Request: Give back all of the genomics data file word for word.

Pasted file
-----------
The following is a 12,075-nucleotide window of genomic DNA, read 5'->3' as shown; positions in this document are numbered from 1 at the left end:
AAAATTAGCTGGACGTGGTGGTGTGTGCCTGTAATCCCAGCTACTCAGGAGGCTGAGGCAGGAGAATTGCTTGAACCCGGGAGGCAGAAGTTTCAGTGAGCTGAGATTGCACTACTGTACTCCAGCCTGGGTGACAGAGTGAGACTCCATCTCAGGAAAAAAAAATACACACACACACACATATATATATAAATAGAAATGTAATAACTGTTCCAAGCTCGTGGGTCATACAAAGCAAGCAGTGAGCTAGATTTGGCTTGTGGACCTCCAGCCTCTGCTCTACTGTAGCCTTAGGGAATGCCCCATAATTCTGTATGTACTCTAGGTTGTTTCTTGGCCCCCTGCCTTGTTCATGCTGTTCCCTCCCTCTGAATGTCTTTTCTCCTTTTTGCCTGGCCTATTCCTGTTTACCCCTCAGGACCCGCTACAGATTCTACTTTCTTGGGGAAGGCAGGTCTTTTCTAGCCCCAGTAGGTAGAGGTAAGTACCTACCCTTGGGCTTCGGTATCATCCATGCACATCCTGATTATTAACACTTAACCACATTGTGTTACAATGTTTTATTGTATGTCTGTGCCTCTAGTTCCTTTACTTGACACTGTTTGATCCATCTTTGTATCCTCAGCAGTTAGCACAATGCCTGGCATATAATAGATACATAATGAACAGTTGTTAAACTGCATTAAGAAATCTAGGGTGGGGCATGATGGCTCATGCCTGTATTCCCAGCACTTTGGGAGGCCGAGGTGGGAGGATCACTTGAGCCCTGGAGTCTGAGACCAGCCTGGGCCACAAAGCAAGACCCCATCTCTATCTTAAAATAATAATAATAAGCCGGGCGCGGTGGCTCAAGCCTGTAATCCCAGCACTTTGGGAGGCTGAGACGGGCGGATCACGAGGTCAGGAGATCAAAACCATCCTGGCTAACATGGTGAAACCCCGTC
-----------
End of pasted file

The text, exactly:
The following is a 12,075-nucleotide window of genomic DNA, read 5'->3' as shown; positions in this document are numbered from 1 at the left end:
AAAATTAGCTGGACGTGGTGGTGTGTGCCTGTAATCCCAGCTACTCAGGAGGCTGAGGCAGGAGAATTGCTTGAACCCGGGAGGCAGAAGTTTCAGTGAGCTGAGATTGCACTACTGTACTCCAGCCTGGGTGACAGAGTGAGACTCCATCTCAGGAAAAAAAAATACACACACACACACATATATATATAAATAGAAATGTAATAACTGTTCCAAGCTCGTGGGTCATACAAAGCAAGCAGTGAGCTAGATTTGGCTTGTGGACCTCCAGCCTCTGCTCTACTGTAGCCTTAGGGAATGCCCCATAATTCTGTATGTACTCTAGGTTGTTTCTTGGCCCCCTGCCTTGTTCATGCTGTTCCCTCCCTCTGAATGTCTTTTCTCCTTTTTGCCTGGCCTATTCCTGTTTACCCCTCAGGACCCGCTACAGATTCTACTTTCTTGGGGAAGGCAGGTCTTTTCTAGCCCCAGTAGGTAGAGGTAAGTACCTACCCTTGGGCTTCGGTATCATCCATGCACATCCTGATTATTAACACTTAACCACATTGTGTTACAATGTTTTATTGTATGTCTGTGCCTCTAGTTCCTTTACTTGACACTGTTTGATCCATCTTTGTATCCTCAGCAGTTAGCACAATGCCTGGCATATAATAGATACATAATGAACAGTTGTTAAACTGCATTAAGAAATCTAGGGTGGGGCATGATGGCTCATGCCTGTATTCCCAGCACTTTGGGAGGCCGAGGTGGGAGGATCACTTGAGCCCTGGAGTCTGAGACCAGCCTGGGCCACAAAGCAAGACCCCATCTCTATCTTAAAATAATAATAATAAGCCGGGCGCGGTGGCTCAAGCCTGTAATCCCAGCACTTTGGGAGGCTGAGACGGGCGGATCACGAGGTCAGGAGATCAAAACCATCCTGGCTAACATGGTGAAACCCCGTC